Create a fine reading experience for your readers by transforming your sentences into plain language | Photo by Delightin Dee on Unsplash
Melissa Wardell shares her thoughts on the award for Best Plain Language Sentence Transformation. Melissa is one of the judges for the category in 2022.
Communication is all about words. Words on their own are limited in how much meaning they can convey to the audience. How do we bring them together to carry more complex thoughts and ideas? By writing sentences, of course!
When words are combined into a well-written sentence, they inform and influence the reader. Sentences provide a stage for words to shine. That’s why the award for Best Plain Language Sentence Transformation is so revealing. The best sentence transformations show us what is possible at an easily digestible level.
Offer poorly written sentences a second chance
Not all sentences achieve their intended goal at first. But even clunky sentences deserve a second chance!
The Best Plain Language Sentence Transformation category offers you the opportunity to take the ingredients of a complex or clumsy sentence and remix them into something beautiful. To create a fine reading experience from what was a flop.
Have a look at an example of how to transform a sentence here (video by sponsor Write Limited)
Shine the light on your transformed sentences
The Best Plain Language Sentence Transformation recognises the best plain language rewrite of an ‘unplain’ sentence by a New Zealand or Australian organisation. Entries are judged against internationally accepted principles of plain language.
The Best Sentences know how to impress the judges in this category. In 2021, one of the judges said:
The original statement shows how authorities sometimes, without meaning to, create a sense of ‘us and them’. The new version’s writer saw potential to relate to readers as their equals. The rewritten sentences are short and use many everyday words. They apply several plain English principles.
What you need to know
You can enter up to three separate sentence transformations for one entry fee.
Judges will consider each sentence separately, so you have up to three chances of winning in this category!
Enter the Best Plain Language Sentence Transformation by 31 July
Meet 2021 winners Auckland Council
Meet the judges for the 2022 Plain Language Awards
Posted In: 2022 Plain Language Awards, Best Plain Language Sentence Transformation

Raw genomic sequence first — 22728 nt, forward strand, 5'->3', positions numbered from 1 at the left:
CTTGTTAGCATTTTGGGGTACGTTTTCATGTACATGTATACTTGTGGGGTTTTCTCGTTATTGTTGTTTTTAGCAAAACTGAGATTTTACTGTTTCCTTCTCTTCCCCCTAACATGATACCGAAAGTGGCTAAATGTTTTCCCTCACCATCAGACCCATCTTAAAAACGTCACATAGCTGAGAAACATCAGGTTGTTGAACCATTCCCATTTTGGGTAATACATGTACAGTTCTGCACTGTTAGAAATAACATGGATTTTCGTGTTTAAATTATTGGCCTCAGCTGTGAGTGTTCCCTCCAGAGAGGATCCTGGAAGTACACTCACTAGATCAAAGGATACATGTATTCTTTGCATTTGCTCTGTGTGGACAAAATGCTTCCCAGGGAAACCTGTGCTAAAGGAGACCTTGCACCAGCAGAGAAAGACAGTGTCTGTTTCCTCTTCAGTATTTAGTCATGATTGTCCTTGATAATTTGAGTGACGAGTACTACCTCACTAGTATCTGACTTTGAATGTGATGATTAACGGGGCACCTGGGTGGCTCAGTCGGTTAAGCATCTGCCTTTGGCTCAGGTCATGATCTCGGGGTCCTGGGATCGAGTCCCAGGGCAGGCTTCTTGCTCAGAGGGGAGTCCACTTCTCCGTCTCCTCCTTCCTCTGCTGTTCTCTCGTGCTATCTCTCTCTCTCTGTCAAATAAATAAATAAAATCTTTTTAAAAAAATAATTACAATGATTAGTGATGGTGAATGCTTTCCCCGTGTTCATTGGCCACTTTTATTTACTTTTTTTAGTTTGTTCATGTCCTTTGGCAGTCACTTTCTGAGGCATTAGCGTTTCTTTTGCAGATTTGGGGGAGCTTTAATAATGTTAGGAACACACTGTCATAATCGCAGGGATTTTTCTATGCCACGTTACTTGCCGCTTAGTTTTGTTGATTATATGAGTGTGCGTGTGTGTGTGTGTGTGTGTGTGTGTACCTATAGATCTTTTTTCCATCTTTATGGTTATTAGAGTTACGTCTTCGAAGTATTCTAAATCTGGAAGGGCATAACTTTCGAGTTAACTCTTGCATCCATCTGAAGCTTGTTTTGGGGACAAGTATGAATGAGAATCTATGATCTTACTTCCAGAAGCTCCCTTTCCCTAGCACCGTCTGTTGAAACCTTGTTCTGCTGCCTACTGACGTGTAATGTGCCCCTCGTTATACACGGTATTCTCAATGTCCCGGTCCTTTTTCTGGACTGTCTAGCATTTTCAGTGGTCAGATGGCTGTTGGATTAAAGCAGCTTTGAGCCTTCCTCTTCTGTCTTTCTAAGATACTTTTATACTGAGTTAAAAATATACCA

Best Sentence, Best Sentence Transformation, clarity, clear communication, transformation
The very hungry caterpillar, by Eric Carle | Photo by eric-carl.com
I don’t know about you, but I first learnt how to write professionally in an academic setting — the more information you can feed into someone’s brain, the better the result. While we might love to gorge ourselves on a treasure trove of knowledge, too much information can wear us out. Our brains have to work even harder to digest what’s in front of us, and sometimes all the ‘smart’ words don’t even make sense.
The Best Plain Language Sentence Transformation is one of my favourite categories in the Plain Language Awards. You get to see great before-and-after examples of unplain, jargon-heavy text transformed into beautifully clear sentences. But an added bonus for entrants is being validated in having permission to write using plain language.
Trim the fat, keep the flavour
The easiest way to think about the Best Plain Language Sentence Transformation category is through the lens of a classic childhood read. The Very Hungry Caterpillar by Eric Carle (rest in peace) is a children’s picture-book that tells the story of a caterpillar who becomes a butterfly.
The caterpillar hatches from its egg, and begins to eat more and more each day. At one point, it has a ridiculous feast and becomes ill from overeating. Having learnt its lesson, the following week it takes on a lean diet with a large green leaf, before spinning a cocoon to chill out and emerge as a beautiful butterfly.
The caterpillar represents all the words we want to write. We’ve hatched an idea and we want to spread our message. But we’ve got so many thoughts and ideas to add that we sometimes lose our direction. Our sentences become bloated and it’s exhausting to even look at our writing. What we’re left with is the Sunday evening special — what any food critic would describe as a hot mess.
And on another level, the caterpillar represents your audience — who you’re writing for. And the food it eats is all the words that you’re throwing at it. You wouldn’t take your vegetarian mates out to an all-you-can-eat Brazilian barbecue now, would you?
Five easy tricks for a word diet — thesauruses hate them!
So what’s the recipe for a great sentence? Here are five easy tricks to cook up a beautiful serving of alphabet soup.
- Keep sentences to an average of 15–20 words for print, or 12–15 words for online text.
- Use the active voice, rather than the passive voice.
- Ask a mate to read what you’ve written and see if it makes sense to them — bonus points if they’re your target audience.
- Be consistent in how you describe technical, complex terms.
- Write like a human and not like a robot.
Beauty is in the eye of the beholder. And for me, a crisp and clear sentence is the apple of my eye — a work of art that I appreciate more than anything else. So bring out the red pen, bin the jargon, and show the world all the beautiful butterflies you’ve created.
Enter the Best Plain Language Sentence Transformation category
Posted In: 2021 Plain English Awards, Best Plain English Sentence, Plain English Awards
2021 Plain English Awards, Best Plain English Sentence, Best Sentence, plain English, Plain English Awards, transformation